Braathens Regional Airlines Cuts All Flights Until June

Braathens Regional Airlines will tomorrow suspend all of its flights until the start of June. The airline was attempting to keep services going but new government guidelines have left the airline with no traveling customers. The Swedish airline is allowing affected customers to rebook tickets or receive a refund.

BRA in stockholm
Braathens Regional Airlines is shutting all operations until June.  It’s last British Aerospace ‘Avro’ RJ85 and RJ100 airplanes were retired last month. Photo: Ad Meskens via Wikimedia Commons

Braathens Regional cut its schedule in March

For a couple of weeks now, Braathens Regional Airlines has been slowly chipping away at its network offering in order to facilitate reduced demand for travel. The airline, which is headquartered in Bromma, Stockholm, announced a temporary termination of some of its regional routes on 23rd March.

At that time, the following routes were the only ones affected:

  • Stockholm Bromma – Ronneby
  • Stockholm Bromma – Kristianstad
  • Stockholm Bromma – Kalmar / Öland
  • Stockholm Bromma – Växjö
  • Stockholm Bromma – Halmstad
  • Stockholm Bromma – Trollhättan
  • Stockholm Bromma – Sundsvall
  • Visby – Gothenburg
  • Visby – Malmö.

All of the above routes are domestic. However, now the coronavirus situation in Sweden is such that passengers have been discouraged from making unnecessary travel. Therefore, the airline has further cut its network.

BRA had suspended some routes on 23rd March but now it has been forced to cut more. Photo: Ad Meskens via Wikimedia Commons

Swedish citizens should avoid all unnecessary travel

From tomorrow, Braathens Regional Airlines will suspend all its routes until 31st May inclusive. Its 19 remaining routes will now be suspended. Among them are nine international services.

The news of the operational termination at Braathens Regional Airlines does not come easy. In its latest press release, it seemed to be with a heavy heart that the air carrier pressed pause. In the statement, the airline said:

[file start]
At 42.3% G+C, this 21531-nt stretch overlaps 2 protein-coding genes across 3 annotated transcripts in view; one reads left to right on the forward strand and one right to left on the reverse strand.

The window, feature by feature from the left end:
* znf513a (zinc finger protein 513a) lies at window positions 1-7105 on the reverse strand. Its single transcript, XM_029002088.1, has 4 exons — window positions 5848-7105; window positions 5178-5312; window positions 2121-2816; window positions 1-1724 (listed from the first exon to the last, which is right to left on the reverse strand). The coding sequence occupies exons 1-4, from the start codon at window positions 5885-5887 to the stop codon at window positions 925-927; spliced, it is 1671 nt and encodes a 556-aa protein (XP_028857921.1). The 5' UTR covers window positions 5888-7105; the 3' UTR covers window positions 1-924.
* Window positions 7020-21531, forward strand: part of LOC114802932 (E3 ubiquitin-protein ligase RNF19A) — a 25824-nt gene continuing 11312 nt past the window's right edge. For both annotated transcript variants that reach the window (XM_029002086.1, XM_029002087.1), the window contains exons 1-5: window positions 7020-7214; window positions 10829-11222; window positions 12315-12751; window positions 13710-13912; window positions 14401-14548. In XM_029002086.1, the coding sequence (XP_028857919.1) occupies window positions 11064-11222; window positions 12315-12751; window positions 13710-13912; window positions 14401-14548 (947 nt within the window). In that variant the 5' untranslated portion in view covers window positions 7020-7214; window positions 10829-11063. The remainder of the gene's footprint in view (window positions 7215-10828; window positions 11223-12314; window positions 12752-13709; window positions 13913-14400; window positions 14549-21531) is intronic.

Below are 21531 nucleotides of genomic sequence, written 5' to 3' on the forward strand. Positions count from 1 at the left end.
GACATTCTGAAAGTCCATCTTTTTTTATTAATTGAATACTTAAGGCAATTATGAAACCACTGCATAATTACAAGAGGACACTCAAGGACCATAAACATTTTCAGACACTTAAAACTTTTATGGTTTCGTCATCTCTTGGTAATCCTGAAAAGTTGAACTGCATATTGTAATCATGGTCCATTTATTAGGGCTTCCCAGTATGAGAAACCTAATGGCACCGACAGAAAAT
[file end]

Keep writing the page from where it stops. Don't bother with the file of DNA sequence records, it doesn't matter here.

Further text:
“We at [Braathens Regional Airlines] have done everything we can to maintain our air traffic for Sweden and for our customers. In the past week, we have struggled with only a few flights, but due to the Government’s and the Public Health Authority’s strong call for the Swedish population not to travel inland, we do not have any customers left who fly with us and therefore need to further adapt our traffic to the new conditions…therefore [we have] decided to pause all our flights between April 6 and May 31…we gather strength and really want to thank all of you who are struggling and believe in us.”

Of course, due to Braathens Regional’s temporary suspension, there will be certain customers left with canceled travel plans. As a gesture of goodwill, the airline will still be offering customers refunds on their tickets. However, at this time for the airline, it is most preferable that the customers take advantage of Braathen’s rebooking system.

Who is Braathens Regional Airlines?

Braathens Regional Airlines is a Swedish airline with a Norwegian owner. It operates its flights through its two sister airlines: Braathens Regional Airways and Braathens Regional Aviation. In this setup, Braathens Regional Airlines is able to offer five international destinations and 16 different airports in and around Sweden.

The airline is relatively young, founded in 2016, but has a robust fleet of 20 aircraft with six more orders in place. Braathens Regional Airlines operates four aircraft, including ATR 72-500, ATR 72-600, Fokker 50 and Embraer 190. The airline’s last British Aerospace ‘Avro’ RJ85 and RJ100 airplanes were retired last month.

Where will BRA store its grounded fleet? Photo: Valentin Hintikka via Flickr

In terms of aircraft, all 12 ATR 72-600 are stored at Ängelholm Helsingborg Airport, ESTA/AGH. Two ATR 72-500 are stored at Örebro Airport, ESOE/ORB and will not return to the airline. The Fokker 50 and Embraer 190 are wet-lease aircraft from Amapola Flyg and WDL Aviation (German Airways), so will be returned to the lessors.

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